The Bullock Texas State History Museum is currently showcasing an exhibit of Mexican dresses through the years.
Another fun expedition I experienced in Austin was visiting the Bullock Museum to see “Hilos de Tradición, Dresses of México. My friend who has precision radar for anything of beauty knew about this show and suggested we visit. Some of the clothing was exquisite. I left very inspired by the embroidery and layering.
One of the best pairings was the Vaqueros seen below. I did not photograph the two together, but they were displayed side by side making a handsome pair. While I love the dress with the wide-brimmed hat, the black fringed suit I would copy immediately and wear everywhere.
Ranch girl regalia.
From the front view, I love the outfit. The fringe sold me.
But the back view is even better with the crest.
Large papel picado-inspired screens broke up the room.
San Luis Potosí or St. Moritz?
This outfit on the left was surprising. This does not look to me as if it would be from México. It looks Austrian or perhaps Eastern European. The embroidered skirt is chalet-chic.
This diagram shows the layers involved in creating the final look. It was not at first apparent that a dress was beneath it all.
This Virgen de Guadalupe top and skirt was another favorite of mine. (I had several, it was too difficult to choose just one) Again, this looks European to me with its red embroidery.
The embroidery on this skirt is just what I want for some curtains. I had been looking for inspiration and here it is.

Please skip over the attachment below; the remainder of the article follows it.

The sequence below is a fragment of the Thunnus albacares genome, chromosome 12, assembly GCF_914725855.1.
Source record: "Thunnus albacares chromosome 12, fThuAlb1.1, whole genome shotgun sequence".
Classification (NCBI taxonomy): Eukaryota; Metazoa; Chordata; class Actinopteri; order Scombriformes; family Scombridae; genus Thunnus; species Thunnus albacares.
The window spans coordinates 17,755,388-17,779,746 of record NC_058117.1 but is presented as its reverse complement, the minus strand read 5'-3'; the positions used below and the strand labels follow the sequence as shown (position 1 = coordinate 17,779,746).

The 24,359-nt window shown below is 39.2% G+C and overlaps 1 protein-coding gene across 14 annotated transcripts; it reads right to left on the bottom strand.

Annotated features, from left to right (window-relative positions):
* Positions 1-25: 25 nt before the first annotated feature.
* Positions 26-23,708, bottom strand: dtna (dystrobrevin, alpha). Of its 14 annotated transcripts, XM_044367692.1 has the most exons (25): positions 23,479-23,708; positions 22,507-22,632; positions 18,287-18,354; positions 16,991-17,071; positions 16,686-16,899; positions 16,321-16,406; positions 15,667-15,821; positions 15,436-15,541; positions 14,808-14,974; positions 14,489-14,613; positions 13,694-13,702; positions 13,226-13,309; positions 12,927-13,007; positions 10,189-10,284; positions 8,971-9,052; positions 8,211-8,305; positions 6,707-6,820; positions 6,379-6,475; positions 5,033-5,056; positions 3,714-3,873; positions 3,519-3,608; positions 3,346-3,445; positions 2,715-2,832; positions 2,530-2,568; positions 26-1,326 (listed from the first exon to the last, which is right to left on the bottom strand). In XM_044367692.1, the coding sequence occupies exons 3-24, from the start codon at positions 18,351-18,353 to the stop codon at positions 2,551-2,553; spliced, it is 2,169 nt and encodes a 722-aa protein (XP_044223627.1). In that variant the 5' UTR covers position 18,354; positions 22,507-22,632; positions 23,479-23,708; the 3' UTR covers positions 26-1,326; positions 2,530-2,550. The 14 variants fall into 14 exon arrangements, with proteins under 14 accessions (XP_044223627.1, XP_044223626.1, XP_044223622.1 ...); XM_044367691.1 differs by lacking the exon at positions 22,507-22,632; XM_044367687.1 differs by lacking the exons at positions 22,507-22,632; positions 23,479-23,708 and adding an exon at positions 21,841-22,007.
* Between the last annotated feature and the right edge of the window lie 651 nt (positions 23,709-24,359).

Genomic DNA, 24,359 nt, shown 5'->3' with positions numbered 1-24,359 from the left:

The delicate detail on the edge and the flower-like designs sparingly placed on the head piece are so charming. It looks like the loveliest cafe curtain or the decorative towels hung on the walls in Russian dachas.
This stunner is perfect for a fiesta. The flowers are embroidered onto delicate black netting. As if this wasn’t an extraordinary amount of handwork, there are multiple layers (not visible in this photograph) embroidered underneath the top skirt. How long must it have taken to make this incredible dress?
The sheen of the thread would be enchanting in candlelight.
The neck trim was quite fine with small tight stitches.
The use of multiple bags would be handy to separate all of one’s necessities. Phone in one, glasses in another.
In this shot, one can see the butterflies embroidered onto the skirt at right.
The black skirt and shawl is another favorite. The black ground sets off the brightly colored stars. The stars again do not look Mexican to me, but I am all in favor of this Mexican design.
These images were the highlights. Some of the clothing was not as well executed. The show extends until February 2023. If you are in the Austin area, I highly recommend stopping on to the UT campus to see this small but special exhibit.
Casa V Interiors looks for inspiration to bring to your home in some unexpected places, even in dresses of México.